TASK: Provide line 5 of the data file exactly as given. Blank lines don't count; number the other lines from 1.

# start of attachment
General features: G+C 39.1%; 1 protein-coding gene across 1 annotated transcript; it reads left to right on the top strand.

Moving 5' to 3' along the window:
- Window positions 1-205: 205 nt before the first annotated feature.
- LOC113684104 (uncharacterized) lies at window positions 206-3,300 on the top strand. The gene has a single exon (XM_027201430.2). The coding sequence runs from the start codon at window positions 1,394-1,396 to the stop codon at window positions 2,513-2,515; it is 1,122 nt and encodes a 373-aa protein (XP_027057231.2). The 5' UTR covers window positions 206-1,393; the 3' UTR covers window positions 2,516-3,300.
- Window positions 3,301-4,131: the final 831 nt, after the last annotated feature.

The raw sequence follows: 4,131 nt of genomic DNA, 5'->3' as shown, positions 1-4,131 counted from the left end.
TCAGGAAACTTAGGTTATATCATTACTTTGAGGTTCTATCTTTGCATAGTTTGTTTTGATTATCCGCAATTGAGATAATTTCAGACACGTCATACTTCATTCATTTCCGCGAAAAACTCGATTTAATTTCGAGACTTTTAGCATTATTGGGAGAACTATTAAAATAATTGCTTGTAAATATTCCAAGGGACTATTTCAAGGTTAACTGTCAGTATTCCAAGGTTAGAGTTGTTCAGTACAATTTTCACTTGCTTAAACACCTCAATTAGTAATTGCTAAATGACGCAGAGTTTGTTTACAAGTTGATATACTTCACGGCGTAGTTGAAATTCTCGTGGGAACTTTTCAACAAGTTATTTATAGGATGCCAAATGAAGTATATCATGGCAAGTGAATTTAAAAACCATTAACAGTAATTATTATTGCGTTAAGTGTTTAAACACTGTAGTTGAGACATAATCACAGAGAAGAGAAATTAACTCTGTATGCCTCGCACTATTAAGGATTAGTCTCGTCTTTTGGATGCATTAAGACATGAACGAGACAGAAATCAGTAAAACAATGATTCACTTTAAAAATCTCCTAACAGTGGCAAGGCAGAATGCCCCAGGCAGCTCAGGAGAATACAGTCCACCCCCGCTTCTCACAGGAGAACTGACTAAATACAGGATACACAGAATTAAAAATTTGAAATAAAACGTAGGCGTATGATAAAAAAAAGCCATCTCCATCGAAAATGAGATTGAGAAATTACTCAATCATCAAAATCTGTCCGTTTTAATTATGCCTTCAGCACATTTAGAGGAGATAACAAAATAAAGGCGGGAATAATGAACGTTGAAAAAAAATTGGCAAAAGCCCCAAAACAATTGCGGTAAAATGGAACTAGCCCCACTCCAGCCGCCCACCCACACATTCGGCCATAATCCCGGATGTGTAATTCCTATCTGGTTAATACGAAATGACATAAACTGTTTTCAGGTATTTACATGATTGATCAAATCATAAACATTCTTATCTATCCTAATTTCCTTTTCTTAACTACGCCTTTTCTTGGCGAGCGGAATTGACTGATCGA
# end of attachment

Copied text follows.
- Window positions 3,301-4,131: the final 831 nt, after the last annotated feature.